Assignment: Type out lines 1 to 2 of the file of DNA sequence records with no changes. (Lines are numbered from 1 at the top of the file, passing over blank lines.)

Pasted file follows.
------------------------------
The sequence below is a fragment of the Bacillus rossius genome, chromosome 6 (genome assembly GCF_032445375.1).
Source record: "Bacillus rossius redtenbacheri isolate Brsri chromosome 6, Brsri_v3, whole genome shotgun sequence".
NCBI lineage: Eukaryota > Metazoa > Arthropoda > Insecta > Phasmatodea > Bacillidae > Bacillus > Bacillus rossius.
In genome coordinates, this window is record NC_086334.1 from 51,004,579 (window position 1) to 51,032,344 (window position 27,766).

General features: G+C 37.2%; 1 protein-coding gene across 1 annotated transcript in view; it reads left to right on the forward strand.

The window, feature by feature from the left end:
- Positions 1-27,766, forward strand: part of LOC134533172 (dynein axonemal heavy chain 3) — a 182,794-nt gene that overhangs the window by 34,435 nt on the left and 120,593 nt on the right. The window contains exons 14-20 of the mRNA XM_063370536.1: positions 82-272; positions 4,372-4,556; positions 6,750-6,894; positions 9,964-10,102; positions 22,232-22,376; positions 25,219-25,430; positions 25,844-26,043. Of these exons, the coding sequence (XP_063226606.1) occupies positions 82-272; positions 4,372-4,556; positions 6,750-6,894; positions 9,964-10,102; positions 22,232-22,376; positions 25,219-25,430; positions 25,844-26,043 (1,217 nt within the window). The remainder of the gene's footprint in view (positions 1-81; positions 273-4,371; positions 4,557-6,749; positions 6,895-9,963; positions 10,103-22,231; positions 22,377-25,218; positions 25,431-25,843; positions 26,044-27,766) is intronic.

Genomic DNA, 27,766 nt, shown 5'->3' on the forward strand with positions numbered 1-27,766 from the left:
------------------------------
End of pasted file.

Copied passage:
The sequence below is a fragment of the Bacillus rossius genome, chromosome 6 (genome assembly GCF_032445375.1).
Source record: "Bacillus rossius redtenbacheri isolate Brsri chromosome 6, Brsri_v3, whole genome shotgun sequence".